Every group within Klal Yisrael agrees that there are major problems within the State of Israel. While each wing and subgroup would argue on what those issues are and how to solve them, it seems everyone can agree that these issues exist. Not just small issues, but fundamental problems that will dictate the future of our people.
Focusing on such issues has caused some to question their allegiance to the state. This is absolutely understandable. For 2,000 years our forefathers dreamt utopian dreams of Jewish sovereignty in Eretz Yisrael. It is unlikely that government corruption, weekly protests, constant violence, and persisting deep questions of identity were part of these dreams. Instead of a utopian fantasy, we got a real state in the real world with real problems. Realizing this, many Jews have begun to wonder if the State of Israel is still a worthy cause to serve, still something to be proud of, still a reason to celebrate.
The answer to this question can be found in the celebration of Hanukkah. Writing on the subject, the Rambam codifies the official reason for the season:
“During the period of the second Temple, when the Greek kings were in power, they proclaimed decrees against the Jewish people, abrogating their religion and forbidding them to study Torah or to perform the divine precepts. They laid their hands on their wealth and their daughters; they entered the Temple and broke through it, defiling things that were pure. The People of Israel were sorely distressed by their enemies, who oppressed them ruthlessly until the G-d of our fathers took pity, saved and rescued them from the hands of the tyrants. The Hasmonian great priest took victories, defeating the Syrian Greeks and saving Israel from their power. They set up a king from among the priests and Israel’s kingdom was restored for a period of more than two centuries, until the destruction of the second Temple.
When, on the twenty-fifth of Kislev, the Jews emerged victorious over their foes and destroyed them, re-entered the Temple where they found only one jar of pure oil, enough to be lit for only a single day; yet they used it for lighting the required lamps for eight days, until they managed to press olives and produce pure oil.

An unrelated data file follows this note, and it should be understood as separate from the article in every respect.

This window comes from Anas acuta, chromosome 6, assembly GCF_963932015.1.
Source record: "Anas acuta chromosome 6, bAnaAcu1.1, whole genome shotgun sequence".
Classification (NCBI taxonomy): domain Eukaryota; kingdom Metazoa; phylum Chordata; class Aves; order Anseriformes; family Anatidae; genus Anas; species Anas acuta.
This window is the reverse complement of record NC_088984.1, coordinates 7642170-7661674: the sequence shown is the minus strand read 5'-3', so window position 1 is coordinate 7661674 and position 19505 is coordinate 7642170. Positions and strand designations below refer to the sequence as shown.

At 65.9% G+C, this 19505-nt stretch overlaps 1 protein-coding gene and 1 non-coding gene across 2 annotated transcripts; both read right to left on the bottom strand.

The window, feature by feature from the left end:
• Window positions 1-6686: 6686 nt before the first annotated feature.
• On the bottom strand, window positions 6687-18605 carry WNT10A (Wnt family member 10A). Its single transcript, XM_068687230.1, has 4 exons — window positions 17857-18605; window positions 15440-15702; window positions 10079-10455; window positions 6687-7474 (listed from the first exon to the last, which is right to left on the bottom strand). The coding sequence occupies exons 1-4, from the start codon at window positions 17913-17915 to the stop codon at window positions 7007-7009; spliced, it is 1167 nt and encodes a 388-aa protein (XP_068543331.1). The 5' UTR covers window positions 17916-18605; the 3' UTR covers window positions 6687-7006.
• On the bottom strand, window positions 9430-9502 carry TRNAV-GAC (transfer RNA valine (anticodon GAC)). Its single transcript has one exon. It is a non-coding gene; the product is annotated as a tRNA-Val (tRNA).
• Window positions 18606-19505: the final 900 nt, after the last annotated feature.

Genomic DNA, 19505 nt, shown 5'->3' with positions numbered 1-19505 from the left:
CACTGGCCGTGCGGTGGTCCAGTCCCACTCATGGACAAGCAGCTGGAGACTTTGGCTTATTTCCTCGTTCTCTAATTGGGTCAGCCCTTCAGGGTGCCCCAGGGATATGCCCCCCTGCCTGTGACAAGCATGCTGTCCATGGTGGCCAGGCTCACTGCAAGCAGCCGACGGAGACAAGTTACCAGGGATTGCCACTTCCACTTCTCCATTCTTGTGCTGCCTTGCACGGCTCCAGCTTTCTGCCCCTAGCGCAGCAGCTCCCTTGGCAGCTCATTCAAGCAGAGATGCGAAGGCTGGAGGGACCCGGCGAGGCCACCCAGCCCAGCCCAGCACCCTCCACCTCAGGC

Because of this, the sages of that generation ruled that eight days beginning with the twenty-fifth of Kislev should be observed as days of rejoicing and praising the Lord.”
Mishneh Torah, Magilat Ester and Hanukkah Chapter 3
While most of the explanation is common Hebrew-school knowledge, the part about establishing “a king among the priests” should stick out as bizarre and historically incorrect, upon a simple reading of the text. First, the Hasmonean dynasty is regarded in the hindsight of Jewish history as corrupt, oppressive, and self-destructive, making it strange to list its establishment as one of the reasons for celebrating Hanukkah. Second, pointing out that they were kings “from among the priests” shows that Rambam is aware and consciously pointing out this fact, as kings are only meant to come from the tribe of Judah (Bereshit 49:10). Third, Israel’s kingdom was not truly “restored” as its kings were of a completely different and fundamentally illegitimate line than the previously-ruling Davidic dynasty. Finally, the Maccabim never established a monarchy at all. The Hasmonean dynasty was established by Shimon haTassi, a Macabbi who took the title of nasi (prince or president), not melech (king), and established an ummah (commonwealth), not a mamlacha (kingdom) out of a conscience deference towards the Davidic dynasty and the halacha (Jewish common law) that supported their unique claim to royal legitimacy. It was not until forty years and two nasi’im later that Aristobulus I began referring to himself as melech, a title which stuck for the remainder of the dynasty.
The only way to understand these perceived inconsistencies and inaccuracies is to understand that the Rambam was not referring to the establishment of a “kingdom” in the literal sense but in a more general way, to mean a sovereign governing body. The work of the Macabim was not the literal restoration of the kingdom, or the establishment of any kingdom at all, but a more general restoration of Jewish sovereignty in Eretz Yisrael. This, in spite of the corruption and ineptitude of the Hasmonean dynasty, is reason enough to celebrate with “days of rejoicing and praising the Lord.”
Yes, the State of Israel has problems. A lot of problems. Arguably not as bad as the problems in the Hasmonean Dynasty, but problems all the same. However, if we can celebrate the inauguration of the Hasmonean Dynasty with one of the most widely beloved holidays on the Jewish calendar in spite of all of its problems, surely we can find it within ourselves to celebrate the State of Israel as well.